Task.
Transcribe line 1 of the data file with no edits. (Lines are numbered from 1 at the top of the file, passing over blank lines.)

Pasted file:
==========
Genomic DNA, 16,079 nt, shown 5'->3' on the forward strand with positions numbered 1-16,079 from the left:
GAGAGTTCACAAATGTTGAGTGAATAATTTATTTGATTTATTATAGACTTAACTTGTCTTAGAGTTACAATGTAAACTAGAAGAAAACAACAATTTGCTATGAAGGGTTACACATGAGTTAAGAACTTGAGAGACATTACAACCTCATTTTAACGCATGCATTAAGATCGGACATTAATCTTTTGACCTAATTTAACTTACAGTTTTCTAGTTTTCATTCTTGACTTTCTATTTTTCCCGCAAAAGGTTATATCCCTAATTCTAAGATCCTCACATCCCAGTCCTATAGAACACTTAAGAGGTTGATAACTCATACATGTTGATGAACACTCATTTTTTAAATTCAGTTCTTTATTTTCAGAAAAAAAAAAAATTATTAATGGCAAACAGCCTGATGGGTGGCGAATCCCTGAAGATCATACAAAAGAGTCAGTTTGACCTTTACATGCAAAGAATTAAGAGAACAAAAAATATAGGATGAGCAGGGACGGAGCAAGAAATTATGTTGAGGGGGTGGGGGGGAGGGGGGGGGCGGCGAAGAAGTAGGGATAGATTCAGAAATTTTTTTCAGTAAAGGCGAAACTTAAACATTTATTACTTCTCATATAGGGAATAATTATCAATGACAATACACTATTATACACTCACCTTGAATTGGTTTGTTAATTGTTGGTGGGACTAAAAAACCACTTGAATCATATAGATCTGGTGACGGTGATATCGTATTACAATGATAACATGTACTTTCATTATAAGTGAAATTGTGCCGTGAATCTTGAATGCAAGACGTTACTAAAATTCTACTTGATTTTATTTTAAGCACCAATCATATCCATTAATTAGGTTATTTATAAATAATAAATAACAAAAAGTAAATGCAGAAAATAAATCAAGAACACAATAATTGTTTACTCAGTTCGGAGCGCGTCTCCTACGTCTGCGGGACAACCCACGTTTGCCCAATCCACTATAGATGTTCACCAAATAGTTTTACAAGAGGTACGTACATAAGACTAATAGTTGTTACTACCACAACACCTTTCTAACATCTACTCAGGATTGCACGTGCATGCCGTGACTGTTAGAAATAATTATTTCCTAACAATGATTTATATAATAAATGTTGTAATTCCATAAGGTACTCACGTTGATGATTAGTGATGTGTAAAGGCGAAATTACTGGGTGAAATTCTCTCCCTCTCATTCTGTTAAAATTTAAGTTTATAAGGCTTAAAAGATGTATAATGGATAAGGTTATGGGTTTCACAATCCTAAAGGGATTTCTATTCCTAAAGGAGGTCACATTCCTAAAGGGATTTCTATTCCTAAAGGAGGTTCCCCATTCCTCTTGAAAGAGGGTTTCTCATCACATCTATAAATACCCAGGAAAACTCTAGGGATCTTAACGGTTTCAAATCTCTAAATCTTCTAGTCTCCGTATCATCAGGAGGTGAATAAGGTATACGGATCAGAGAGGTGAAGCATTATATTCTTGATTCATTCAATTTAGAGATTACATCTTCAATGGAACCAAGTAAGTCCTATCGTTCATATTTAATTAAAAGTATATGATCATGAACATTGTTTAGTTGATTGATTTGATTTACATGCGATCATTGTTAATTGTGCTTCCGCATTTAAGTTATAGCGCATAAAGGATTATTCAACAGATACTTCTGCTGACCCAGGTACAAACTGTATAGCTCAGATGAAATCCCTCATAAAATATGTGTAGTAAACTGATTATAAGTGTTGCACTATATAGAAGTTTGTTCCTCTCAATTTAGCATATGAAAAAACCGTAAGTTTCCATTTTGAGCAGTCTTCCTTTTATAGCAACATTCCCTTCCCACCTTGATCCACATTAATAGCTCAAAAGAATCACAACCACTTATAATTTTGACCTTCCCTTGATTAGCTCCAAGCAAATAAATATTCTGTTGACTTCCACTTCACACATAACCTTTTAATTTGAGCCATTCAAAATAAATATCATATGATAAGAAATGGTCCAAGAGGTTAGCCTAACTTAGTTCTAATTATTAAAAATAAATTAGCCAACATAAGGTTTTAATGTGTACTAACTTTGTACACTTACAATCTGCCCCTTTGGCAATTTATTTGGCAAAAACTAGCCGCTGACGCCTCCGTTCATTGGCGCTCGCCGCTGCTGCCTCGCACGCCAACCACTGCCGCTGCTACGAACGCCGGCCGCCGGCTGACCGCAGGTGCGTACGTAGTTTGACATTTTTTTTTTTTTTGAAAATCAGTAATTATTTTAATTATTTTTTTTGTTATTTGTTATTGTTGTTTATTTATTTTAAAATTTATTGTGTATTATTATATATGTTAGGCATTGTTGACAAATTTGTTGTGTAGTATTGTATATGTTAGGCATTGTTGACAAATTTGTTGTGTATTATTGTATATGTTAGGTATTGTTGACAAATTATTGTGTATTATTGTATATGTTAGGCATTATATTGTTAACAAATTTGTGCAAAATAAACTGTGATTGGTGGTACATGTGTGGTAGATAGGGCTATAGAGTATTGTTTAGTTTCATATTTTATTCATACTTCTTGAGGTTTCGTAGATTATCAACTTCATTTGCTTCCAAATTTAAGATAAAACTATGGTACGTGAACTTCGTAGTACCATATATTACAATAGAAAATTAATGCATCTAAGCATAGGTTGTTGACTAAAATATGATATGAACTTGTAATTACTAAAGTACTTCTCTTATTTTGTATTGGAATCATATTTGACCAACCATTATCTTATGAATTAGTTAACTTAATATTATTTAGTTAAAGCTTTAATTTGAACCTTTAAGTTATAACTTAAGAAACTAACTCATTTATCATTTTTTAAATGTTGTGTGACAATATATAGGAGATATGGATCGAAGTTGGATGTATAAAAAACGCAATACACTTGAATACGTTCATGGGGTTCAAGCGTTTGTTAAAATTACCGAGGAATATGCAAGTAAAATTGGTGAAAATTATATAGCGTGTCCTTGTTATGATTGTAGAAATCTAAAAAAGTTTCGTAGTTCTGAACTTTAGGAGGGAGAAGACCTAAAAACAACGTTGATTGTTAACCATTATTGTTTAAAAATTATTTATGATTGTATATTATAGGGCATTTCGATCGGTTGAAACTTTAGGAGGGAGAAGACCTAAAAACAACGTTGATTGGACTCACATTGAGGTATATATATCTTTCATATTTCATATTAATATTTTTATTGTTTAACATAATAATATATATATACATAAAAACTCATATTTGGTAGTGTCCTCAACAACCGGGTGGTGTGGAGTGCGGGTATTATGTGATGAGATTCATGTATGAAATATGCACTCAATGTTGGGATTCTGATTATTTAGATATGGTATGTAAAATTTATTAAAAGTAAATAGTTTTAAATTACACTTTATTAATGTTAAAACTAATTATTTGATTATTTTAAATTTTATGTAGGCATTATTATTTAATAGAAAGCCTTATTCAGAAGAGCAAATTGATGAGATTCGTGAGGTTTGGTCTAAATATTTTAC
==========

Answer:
Genomic DNA, 16,079 nt, shown 5'->3' on the forward strand with positions numbered 1-16,079 from the left: